Indian Army: The Strength We Need

  • SumoMe

The 21st century looks towards security, justice, economic development and a democratic polity as the pillars of nation building. Security comes first in the pecking order because the other three pillars function effectively only if the security threshold on the nation, both internal and external, remains intact. This in turn facilitates smooth functioning of democracy and brings in its wake social justice and economic development. Unfortunately, in states where the roots of democracy are not firmly embedded, security becomes a victim of inefficient, parochial and dithering attitudes that form the essence of the messy business that defines democracy. This in turn opens windows of opportunity to the armed forces to take over the reins of governance.

In the Indian sub continent, the armies of states littoral to India have, instead of providing the security umbrella to their countries, exploited the system to seize power and have effectively stagnated the flow of the polity towards democracy.

The most visible case is Myanmar. Than Shwe, the head of the repressive military regime in Myanmar is deemed to be the sixth worst dictator in the world, a position earned by exhibiting a ruthless disregard for the rule of law and democratic aspiration of the people of Myanmar and by successfully keeping a Noble Laureate and champion of democracy, Aung San Suu Kyi imprisoned since 1990 despite international pressure to open up the polity and release the incarcerated leader. The recent protests by Buddhist monks in concert with the people of Myanmar witnessed a patient response by the repressive government for exactly 24 hours. The police and the Army have opened fire on the peaceful procession without provocation in a manner that has sent shock waves in the international community and raised apprehensions of a possible holocaust.

Nepal’s tryst with destiny witnessed the Nepali Army extending full support to the pro-monarchy forces of King Gyanendra. The army stepped back only in the face of an overwhelming public support to the cause of democracy and a change over to the  proposed republican political order.

In Bangladesh the corrupt regimes of the vitriolic Begums have been effectively quashed and the army has taken over the reins of governance. The assurances of a quick and smooth changeover to democratic functioning after purging the system of its ills sound old and jaded and hold little credibility in the eyes of politic analysts.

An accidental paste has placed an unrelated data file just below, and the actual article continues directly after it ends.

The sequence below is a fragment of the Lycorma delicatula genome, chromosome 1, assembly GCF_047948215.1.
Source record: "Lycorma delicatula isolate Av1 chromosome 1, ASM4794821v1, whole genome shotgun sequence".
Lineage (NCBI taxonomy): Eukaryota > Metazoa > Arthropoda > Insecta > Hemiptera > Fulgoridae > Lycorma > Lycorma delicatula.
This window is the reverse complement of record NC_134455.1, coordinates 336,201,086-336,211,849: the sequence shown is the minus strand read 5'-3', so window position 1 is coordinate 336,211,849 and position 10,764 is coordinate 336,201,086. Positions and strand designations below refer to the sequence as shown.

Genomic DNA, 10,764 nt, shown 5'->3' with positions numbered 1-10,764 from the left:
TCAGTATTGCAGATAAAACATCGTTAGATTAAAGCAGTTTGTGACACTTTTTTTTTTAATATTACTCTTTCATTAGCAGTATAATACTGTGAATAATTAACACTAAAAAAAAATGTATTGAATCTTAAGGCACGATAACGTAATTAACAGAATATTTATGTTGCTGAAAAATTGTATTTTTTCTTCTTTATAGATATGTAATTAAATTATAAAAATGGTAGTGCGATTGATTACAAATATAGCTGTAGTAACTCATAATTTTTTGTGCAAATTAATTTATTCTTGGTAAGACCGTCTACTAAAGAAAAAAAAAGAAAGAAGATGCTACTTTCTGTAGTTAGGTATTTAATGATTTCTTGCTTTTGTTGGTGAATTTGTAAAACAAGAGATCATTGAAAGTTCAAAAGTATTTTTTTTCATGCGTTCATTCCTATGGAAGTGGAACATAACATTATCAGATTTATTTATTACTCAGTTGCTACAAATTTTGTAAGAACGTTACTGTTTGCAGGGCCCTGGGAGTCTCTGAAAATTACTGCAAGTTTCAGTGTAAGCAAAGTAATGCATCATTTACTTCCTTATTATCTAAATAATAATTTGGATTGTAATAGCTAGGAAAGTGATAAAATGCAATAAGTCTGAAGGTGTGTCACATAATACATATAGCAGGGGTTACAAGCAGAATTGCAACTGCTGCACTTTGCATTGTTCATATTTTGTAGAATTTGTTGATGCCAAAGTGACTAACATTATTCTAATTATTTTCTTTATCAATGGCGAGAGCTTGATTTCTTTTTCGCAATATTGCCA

Sri Lanka has been embroiled in a long and costly insurgency movement mainly because of the chauvinistic attitude of its Army officered by feudal Sinhalas who do not favour giving equal rights to the Tamils and do not allow the flow of talks towards this plausibly inevitable direction. The island nation has lost out on the wonderful opportunities for development that its natural resources offer due to this debilitating internal strife.

The situation in Pakistan is well documented. Musharraf is rated as the 15th worst dictator in the world and has left no stone unturned to maintain his position. The political drama that is unfolding over the transition of power to civilians as promised will most probably end in a manner that benefits Musharraf and the Pakistani Army. Hence, democracy in Pakistan will continue to be a pipe dream.

The foregoing convincingly establishes that India is surrounded by military led governments that are unwilling to shed their personalised agendas in favour of a more progressive society. Further, the regimes, in response to their overwhelming sense of insecurity, are working overtime to export their repressive tenets into India in the form of terrorism, population migration, narco-terrorism and extremists ideology.  The resultant continued instability from all sides poses a very serious threat to the security of the nation whose mechanisms of governance are severely strained in the face of these challenges. It also establishes that dictatorial regimes are rejected by the people and they are unable to provide satisfaction with respect to any of the four pillars of nation building.

In India democracy, however tenuous, has managed to hold and the constitution as initially introduced continues to be sacrosanct. This has been facilitated, by no small measure, by the armed forces who have maintained, most scrupulously, the ideals enshrined in the constitution and have made a great contribution towards nourishment of democracy in the nation. The strength of the armed forces lies in their high standards of discipline and morale supported by a secular outlook and an apolitical demeanour. They have, in the highest spirit of nationalism, stepped forward to face all challenges posed to the nation and have been a pillar of support to the people who look up to them in times of crises. The capability of the nation to maintain its most significant pillar of security has contributed significantly to the progress that it has been recorded post independence.

Roshni Bandesha

[Image courtesy: http://www.hindu.com/edu/2005/06/06/images/2005060600160501.jpg]

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